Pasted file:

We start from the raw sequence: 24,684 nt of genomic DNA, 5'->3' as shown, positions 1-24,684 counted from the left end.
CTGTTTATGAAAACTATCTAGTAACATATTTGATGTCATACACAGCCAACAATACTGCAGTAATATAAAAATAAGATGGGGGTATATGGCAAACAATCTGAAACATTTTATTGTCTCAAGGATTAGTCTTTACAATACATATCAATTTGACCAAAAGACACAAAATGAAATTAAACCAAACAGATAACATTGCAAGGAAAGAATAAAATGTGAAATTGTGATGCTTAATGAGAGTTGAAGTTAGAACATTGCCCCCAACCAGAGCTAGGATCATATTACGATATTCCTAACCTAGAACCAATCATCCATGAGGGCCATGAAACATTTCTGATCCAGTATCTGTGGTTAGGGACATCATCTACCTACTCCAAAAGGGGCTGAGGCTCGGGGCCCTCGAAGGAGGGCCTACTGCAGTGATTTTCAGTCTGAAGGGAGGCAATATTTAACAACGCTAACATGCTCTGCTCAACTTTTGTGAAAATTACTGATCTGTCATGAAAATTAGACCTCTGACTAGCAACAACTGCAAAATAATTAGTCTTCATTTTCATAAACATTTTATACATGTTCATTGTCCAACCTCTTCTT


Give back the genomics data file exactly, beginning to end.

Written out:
We start from the raw sequence: 24,684 nt of genomic DNA, 5'->3' as shown, positions 1-24,684 counted from the left end.
CTGTTTATGAAAACTATCTAGTAACATATTTGATGTCATACACAGCCAACAATACTGCAGTAATATAAAAATAAGATGGGGGTATATGGCAAACAATCTGAAACATTTTATTGTCTCAAGGATTAGTCTTTACAATACATATCAATTTGACCAAAAGACACAAAATGAAATTAAACCAAACAGATAACATTGCAAGGAAAGAATAAAATGTGAAATTGTGATGCTTAATGAGAGTTGAAGTTAGAACATTGCCCCCAACCAGAGCTAGGATCATATTACGATATTCCTAACCTAGAACCAATCATCCATGAGGGCCATGAAACATTTCTGATCCAGTATCTGTGGTTAGGGACATCATCTACCTACTCCAAAAGGGGCTGAGGCTCGGGGCCCTCGAAGGAGGGCCTACTGCAGTGATTTTCAGTCTGAAGGGAGGCAATATTTAACAACGCTAACATGCTCTGCTCAACTTTTGTGAAAATTACTGATCTGTCATGAAAATTAGACCTCTGACTAGCAACAACTGCAAAATAATTAGTCTTCATTTTCATAAACATTTTATACATGTTCATTGTCCAACCTCTTCTT